Determination Park dedicated in Breitbach’s honor

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David J. Breitbach’s family—daughter Elizabeth, wife Vickie, daughter Christine and sons Taylor, Frank and David—stand near the cigar tree and bench that were placed in Determination Park in his honor. A plaque will also be placed in the shelter house at the park, which Breitbach was instrumental in establishing. (Photos by Audrey Posten)

McGregor Park Board President Maria Brummel shows the drawing that inspired Breitbach to name the park "Determination Park."

McGregor City Administrator Lynette Sander, park board president Maria Brummel and councilwoman Rogeta Halvorson unveil the plaque that will go up in the Determination Park shelter.

Neighbors Adam and Ashley Simon place a stone at the foot of the cigar tree recently planted in Determination Park in Breitbach’s honor.

By Audrey Posten, North Iowa Times

Family members, colleagues, neighbors and community members all came together Saturday afternoon to dedicate McGregor’s Determination Park in honor of David J. Breitbach, a long-time resident and park board volunteer who passed away unexpectedly last summer.

Breitbach was the driving force behind the establishment of Determination Park, which is located in the Ridgewood West Subdivision, and wrote two successful Upper Mississippi Gaming Corporation grants that funded the park shelter and play structure.

“He also organized all the volunteers and worked with them to erect the play structure on a very muddy, memorable day full of hard work and camaraderie,” recalled McGregor Park Board President Maria Brummel at the dedication ceremony. “In his own limited spare time, he even did finishing work on the shelter.”

Two of Breitbach’s sons, Taylor and Frank, completed Eagle Scout projects that enhanced the park, efforts their father aided.

“He was a man of great vision, integrity, good judgment and service to his community,” Brummel remarked.

“It is his community involvement that has brought us together today to honor Dave’s commitment to a project that transformed a vacant piece of land into a neighborhood park available for all to use,” added city administrator Lynette Sander.

Brummel said Breitbach was not only the driving force behind the park, but also the park’s name, which was derived from a bald eagle drawing titled “Determination,” created by local artist Ed Lawrence following Sept. 11.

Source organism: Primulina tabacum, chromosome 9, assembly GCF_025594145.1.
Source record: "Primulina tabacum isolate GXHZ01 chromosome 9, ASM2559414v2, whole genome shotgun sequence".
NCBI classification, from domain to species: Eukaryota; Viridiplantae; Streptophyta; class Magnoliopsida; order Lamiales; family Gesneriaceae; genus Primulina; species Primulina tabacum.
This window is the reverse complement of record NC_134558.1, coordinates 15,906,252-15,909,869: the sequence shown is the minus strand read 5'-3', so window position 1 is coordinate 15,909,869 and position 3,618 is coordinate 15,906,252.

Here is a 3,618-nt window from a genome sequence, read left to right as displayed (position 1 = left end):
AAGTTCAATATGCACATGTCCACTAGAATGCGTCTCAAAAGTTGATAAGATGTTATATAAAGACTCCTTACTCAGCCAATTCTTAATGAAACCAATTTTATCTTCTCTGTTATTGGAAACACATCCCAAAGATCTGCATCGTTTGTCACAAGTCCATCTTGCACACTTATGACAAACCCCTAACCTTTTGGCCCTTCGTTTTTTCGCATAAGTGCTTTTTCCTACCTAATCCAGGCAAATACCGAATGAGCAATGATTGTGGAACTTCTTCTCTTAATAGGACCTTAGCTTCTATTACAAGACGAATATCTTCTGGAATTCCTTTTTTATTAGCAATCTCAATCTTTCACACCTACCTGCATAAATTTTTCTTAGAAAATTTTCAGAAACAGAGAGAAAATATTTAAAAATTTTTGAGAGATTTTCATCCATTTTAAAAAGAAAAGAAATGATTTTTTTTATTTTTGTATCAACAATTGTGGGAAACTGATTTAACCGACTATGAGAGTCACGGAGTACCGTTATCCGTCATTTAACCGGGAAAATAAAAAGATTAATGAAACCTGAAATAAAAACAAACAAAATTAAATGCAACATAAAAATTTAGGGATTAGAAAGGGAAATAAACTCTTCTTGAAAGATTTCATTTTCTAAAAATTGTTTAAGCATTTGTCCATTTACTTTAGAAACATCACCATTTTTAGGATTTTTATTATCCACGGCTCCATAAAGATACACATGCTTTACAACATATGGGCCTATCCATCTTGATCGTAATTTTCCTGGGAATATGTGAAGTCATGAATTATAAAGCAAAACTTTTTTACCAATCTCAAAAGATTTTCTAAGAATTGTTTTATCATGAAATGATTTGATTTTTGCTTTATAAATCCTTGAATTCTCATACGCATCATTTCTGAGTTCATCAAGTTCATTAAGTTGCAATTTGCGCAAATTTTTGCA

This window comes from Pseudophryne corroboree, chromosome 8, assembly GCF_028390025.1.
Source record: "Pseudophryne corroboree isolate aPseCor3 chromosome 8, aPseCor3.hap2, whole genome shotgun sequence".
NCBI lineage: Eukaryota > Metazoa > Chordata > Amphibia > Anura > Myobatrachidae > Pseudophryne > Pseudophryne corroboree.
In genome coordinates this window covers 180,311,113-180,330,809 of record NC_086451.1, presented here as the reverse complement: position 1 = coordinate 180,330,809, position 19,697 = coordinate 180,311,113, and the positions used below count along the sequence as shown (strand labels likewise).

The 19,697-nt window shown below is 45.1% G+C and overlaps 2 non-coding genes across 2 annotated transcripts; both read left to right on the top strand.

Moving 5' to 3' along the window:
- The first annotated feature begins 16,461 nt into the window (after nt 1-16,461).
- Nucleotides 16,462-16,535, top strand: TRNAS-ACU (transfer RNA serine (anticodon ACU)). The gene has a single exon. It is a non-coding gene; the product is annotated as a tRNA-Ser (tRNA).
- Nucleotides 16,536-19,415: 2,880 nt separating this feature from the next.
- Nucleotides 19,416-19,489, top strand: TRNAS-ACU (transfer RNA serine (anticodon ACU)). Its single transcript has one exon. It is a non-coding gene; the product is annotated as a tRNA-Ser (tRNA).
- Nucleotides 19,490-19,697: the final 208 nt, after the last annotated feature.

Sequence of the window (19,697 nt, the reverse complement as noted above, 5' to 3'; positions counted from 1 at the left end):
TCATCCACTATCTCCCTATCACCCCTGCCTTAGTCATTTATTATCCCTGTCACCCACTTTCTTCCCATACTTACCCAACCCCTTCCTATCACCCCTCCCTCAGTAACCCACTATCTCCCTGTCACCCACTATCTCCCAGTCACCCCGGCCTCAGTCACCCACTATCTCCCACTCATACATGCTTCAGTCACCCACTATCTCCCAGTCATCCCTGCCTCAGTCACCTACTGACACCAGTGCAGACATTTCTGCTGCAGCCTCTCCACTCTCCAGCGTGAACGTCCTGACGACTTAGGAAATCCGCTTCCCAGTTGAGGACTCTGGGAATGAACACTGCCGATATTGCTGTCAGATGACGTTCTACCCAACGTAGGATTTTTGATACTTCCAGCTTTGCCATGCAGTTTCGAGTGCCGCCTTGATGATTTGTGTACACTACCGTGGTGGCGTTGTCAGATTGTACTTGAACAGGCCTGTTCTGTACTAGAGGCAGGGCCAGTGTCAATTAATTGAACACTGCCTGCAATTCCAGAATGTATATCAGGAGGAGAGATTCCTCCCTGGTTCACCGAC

“I see it as representing the collective determination of the Americans as a people to overcome hardships and adversity. I also see the name of this park as a culmination of Dave’s personal determination,” Brummel said. “He wanted to see a place for children to play. He wanted a place for friends and family to get together and maybe play a game of volleyball and gather in the shelter for a meal, just like we’re doing today.” 

To honor Breitbach’s commitment, city representatives unveiled a plaque that will be placed in the shelter. 

Breitbach’s fellow Eagle Drive neighbors planted a catalpa tree, or cigar tree, near the park sand box. During Saturday’s ceremony, Ashley and Adam Simon placed a stone beneath it, reading “David J. Breitbach: our neighbor, our friend.” A stone bench was also placed nearby, allowing visitors to sit and reflect. Family members were given St. David necklaces to remind them their father and husband is always near.

Ashley Simon, who spoke at the dedication, said Breitbach’s absence left neighbors feeling like his kindness and commitment couldn’t end with his death.

“Like all neighbors touched by one another, we wanted to continue that care Mr. Breitbach provided to so many,” she shared.

Breitbach’s family members—wife Vickie and children David, Frank, Taylor, Elizabeth and Christine—appreciated the kind words and gestures expressed by many during the event. Vickie said her husband would have shied away from the attention.

“With this park, or anything he’s ever done, he’s not one for accolades,” she said. “He couldn’t have done it without everybody in this neighborhood, the surrounding area and the park board. He loved this area and he loved these people, and his other home was the hospital. He’s missed.”

Elizabeth said she hoped all in attendance would take something from her father’s life: not to take a minute for granted.

“Hug your kids and grandkids just a little bit tighter. Watch that sunrise or sunset for just a minute longer,” she reflected. “At the end of the day, just appreciate everyone around you and everything around you and all the years that life has to give.” 

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